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The Effects of Employer-Provided Health Insurance on Worker Mobility

Listed author(s):
  • Thomas C. Buchmueller
  • Robert G. Valletta

The authors use data from the 1984 Survey of Income and Program Participation (SIPP) to investigate whether employer-provided health insurance reduced worker mobility (a phenomenon termed “job-lock†). The SIPP provides Information on variables—particularly pension receipt, job tenure, and spouse job change—that were omitted from previous studies and are, the authors argue, key to the estimation of well-defined mobility models. For dual-earner married men and women, the authors estimate a model that accounts for the interaction between husbands' and wives' job change decisions. For both married and single individuals, the results provide fairly strong evidence of job-lock among women, but only weak indications of job-lock among men. The authors speculate that this finding reflects higher health care use by women than by men.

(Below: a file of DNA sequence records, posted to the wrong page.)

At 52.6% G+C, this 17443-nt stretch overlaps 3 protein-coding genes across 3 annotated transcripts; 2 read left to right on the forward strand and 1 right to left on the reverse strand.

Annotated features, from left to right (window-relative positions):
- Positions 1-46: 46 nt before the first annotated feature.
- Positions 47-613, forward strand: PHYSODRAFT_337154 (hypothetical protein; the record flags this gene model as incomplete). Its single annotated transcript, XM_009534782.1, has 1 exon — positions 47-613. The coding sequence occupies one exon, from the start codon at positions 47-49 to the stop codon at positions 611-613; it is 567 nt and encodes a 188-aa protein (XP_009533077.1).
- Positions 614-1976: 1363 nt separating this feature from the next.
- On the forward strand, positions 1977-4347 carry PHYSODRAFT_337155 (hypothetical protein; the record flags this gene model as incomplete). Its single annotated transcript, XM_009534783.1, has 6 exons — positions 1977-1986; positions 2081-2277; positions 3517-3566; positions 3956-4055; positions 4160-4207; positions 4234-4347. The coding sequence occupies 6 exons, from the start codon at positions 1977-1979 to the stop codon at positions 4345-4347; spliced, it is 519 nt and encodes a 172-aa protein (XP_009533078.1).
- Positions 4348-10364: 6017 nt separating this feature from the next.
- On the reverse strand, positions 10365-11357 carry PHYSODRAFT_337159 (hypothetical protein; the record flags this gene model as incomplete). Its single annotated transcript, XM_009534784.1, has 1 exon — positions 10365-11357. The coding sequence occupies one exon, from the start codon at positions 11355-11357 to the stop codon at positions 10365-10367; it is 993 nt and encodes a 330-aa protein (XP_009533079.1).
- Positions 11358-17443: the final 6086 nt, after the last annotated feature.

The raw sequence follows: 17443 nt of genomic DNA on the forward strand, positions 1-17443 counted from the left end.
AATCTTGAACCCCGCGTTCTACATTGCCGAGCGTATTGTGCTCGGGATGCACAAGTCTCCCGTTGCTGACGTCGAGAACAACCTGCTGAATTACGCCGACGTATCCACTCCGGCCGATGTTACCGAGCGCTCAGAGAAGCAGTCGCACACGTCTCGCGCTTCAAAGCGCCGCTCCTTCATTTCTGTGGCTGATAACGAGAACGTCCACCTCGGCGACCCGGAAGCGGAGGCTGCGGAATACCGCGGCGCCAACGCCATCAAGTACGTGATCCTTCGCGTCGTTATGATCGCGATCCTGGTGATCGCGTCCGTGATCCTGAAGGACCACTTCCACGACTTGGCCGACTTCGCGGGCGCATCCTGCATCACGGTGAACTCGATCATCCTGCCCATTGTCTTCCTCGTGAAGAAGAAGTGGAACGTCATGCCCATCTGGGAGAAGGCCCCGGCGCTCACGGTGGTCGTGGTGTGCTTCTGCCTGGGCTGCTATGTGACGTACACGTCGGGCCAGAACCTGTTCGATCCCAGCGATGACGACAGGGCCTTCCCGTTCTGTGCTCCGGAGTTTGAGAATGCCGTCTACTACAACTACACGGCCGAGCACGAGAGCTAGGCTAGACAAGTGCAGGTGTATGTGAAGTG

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Article provided by Cornell University, ILR School in its journal Industrial & Labor Relations Review.

Volume (Year): 49 (1996)
Issue (Month): 3 (April)
Pages: 439-455

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Handle: RePEc:sae:ilrrev:v:49:y:1996:i:3:p:439-455
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